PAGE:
If there’s one thing I learned about “classical” music, it is this. “Classical” music is like rock ‘n’ roll or country or rap or jazz or whatever music we listen to. There are those pieces of music I am going to love and there are those I won’t care for.

So dip your toes into the river we call “classical” music and try it. You  might just find some pieces you’ll like, and maybe even love. Make 2019 a year of wonder.

Here’s today’s selection:





Uncle Bardie’s Spotlight Song: Finlandia

Once a week on Friday, Uncle Bardie celebrates the creativity in others by shining a Spotlight on a movie, a song or a creator. This week’s Spotlight Song is Jean Sibelius’ “Finlandia”:

Need I say more.

Uncle Bardie’s Spotlight Song: Rhapsody in Blue

Once a week on Friday, Uncle Bardie celebrates the creativity in others by shining a Spotlight on a movie, a song or a creator. This week’s Spotlight is Leonard Bernstein’s performance of George Gershwin’s “Rhapsody in Blue”:

America’s produced some great classical composers.  Duke Ellington, Samuel Barber, Aaron Copland and Leonard Bernstein are among the best known. But it is George Gershwin and his “Rhapsody in Blue” many of us think of when we think of the quintessential American classical music.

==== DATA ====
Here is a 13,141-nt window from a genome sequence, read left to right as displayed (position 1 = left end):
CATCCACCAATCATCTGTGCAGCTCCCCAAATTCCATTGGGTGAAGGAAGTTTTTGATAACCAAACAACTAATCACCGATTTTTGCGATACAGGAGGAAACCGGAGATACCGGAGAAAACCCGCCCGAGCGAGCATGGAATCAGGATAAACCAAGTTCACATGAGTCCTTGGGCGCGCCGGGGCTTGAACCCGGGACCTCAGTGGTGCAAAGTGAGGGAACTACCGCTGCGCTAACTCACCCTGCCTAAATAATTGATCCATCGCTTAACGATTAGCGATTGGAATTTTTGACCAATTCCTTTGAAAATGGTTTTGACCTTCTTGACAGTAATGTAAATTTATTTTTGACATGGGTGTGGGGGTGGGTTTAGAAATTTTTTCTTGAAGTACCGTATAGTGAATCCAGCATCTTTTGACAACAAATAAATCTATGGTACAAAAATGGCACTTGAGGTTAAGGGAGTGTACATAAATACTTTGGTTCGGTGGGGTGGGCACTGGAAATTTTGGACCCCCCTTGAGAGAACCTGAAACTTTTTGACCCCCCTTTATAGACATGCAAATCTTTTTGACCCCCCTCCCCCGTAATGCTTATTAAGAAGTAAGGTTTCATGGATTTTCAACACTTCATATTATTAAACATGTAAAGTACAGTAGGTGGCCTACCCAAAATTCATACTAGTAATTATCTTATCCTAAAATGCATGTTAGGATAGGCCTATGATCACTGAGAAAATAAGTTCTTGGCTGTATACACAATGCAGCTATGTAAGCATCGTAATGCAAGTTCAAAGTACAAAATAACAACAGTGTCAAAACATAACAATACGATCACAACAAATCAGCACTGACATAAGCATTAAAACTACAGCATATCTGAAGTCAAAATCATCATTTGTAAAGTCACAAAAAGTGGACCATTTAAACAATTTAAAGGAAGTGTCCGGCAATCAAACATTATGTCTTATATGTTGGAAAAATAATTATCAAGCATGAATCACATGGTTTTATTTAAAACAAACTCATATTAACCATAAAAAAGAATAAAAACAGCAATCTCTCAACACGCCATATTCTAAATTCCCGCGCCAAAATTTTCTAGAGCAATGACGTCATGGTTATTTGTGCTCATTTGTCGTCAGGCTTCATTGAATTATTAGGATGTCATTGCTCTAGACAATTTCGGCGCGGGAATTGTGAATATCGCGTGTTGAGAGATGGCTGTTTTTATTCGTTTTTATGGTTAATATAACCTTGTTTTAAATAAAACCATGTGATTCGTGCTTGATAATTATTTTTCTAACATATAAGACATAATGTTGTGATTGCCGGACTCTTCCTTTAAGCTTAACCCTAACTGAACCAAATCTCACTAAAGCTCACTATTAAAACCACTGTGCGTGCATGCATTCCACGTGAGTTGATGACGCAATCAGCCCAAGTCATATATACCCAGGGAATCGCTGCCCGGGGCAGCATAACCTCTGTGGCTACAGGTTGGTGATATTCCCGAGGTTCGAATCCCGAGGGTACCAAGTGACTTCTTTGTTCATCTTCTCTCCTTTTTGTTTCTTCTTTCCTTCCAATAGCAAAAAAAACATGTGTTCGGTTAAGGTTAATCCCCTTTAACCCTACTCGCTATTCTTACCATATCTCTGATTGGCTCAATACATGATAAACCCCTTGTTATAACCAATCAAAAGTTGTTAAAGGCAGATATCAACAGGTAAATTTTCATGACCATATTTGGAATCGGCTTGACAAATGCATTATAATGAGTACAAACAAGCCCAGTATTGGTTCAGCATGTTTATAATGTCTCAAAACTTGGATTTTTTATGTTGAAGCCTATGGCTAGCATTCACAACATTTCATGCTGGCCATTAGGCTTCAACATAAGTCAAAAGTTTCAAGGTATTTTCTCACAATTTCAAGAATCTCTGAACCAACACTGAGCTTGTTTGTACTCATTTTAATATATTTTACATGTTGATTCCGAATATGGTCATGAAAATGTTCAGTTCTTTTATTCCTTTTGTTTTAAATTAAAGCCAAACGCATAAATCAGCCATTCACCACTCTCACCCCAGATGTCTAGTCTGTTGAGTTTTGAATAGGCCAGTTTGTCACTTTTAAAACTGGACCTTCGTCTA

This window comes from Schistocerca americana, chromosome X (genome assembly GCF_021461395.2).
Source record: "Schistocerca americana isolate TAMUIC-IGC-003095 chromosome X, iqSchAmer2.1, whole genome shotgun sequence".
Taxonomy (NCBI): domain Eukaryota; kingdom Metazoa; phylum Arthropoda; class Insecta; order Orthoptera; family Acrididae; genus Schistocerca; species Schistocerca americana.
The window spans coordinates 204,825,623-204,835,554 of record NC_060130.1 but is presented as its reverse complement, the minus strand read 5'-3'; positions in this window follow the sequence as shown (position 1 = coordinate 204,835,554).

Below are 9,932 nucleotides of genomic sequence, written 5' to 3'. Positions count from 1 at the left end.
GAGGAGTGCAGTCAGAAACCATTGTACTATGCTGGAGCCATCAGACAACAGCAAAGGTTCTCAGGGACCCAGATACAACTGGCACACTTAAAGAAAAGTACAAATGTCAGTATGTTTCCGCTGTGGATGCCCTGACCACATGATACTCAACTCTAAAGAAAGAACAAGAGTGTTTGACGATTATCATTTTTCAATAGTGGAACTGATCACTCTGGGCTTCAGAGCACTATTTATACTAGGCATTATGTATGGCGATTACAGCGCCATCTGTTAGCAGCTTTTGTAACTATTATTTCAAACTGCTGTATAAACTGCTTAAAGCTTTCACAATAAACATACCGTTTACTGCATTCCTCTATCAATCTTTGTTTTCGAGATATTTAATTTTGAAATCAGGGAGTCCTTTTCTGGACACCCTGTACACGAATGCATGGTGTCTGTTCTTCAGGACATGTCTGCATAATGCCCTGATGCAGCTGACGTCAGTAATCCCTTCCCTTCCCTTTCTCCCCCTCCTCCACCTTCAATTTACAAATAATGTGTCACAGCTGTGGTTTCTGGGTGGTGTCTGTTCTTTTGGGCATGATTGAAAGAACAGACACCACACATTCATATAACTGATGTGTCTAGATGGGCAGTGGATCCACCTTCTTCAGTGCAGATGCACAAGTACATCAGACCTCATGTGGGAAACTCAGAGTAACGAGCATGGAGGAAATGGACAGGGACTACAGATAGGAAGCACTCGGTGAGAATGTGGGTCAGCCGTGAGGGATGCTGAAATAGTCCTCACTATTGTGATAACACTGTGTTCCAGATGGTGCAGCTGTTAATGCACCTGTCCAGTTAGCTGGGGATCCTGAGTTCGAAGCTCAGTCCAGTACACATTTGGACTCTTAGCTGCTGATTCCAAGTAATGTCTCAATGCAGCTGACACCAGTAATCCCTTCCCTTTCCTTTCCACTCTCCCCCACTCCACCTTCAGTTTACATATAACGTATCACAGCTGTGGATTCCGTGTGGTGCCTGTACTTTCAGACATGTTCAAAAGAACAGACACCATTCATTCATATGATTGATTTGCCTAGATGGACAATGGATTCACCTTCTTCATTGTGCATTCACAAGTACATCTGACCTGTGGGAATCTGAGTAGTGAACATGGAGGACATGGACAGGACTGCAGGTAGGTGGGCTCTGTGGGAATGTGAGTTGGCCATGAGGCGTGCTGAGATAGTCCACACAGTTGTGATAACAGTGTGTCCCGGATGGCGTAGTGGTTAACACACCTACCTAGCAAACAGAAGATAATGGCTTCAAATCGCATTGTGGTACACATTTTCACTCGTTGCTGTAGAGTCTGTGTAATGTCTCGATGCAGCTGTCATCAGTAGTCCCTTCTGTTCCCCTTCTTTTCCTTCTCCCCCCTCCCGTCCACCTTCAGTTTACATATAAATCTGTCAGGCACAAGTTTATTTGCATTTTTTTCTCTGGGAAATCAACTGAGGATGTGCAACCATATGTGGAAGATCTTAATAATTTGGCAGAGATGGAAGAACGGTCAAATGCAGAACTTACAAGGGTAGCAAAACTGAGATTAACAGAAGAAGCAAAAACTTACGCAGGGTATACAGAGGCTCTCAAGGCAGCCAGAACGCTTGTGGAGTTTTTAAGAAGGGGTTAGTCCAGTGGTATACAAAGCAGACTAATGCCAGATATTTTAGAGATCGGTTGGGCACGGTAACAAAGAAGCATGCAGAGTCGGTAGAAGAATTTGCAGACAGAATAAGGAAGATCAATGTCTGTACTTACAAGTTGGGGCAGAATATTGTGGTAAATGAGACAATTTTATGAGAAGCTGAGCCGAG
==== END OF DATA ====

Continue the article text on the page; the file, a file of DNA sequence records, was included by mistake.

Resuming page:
Strongly influenced by jazz, it celebrates American urban life, especially the New York City. The lights, the noise, the wonderful chaos. Then it breaks out into a wonderful segment that makes me think of more than the city. It makes me think of the land of America the Beautiful, then it returns to the city and then there is the bitter sweetness of the blues. And running through the whole piece, there is the river that is American life. And the chaos that has been democracy.

I would have loved to have been there that night when it was first played before an audience. The applause must have been loud.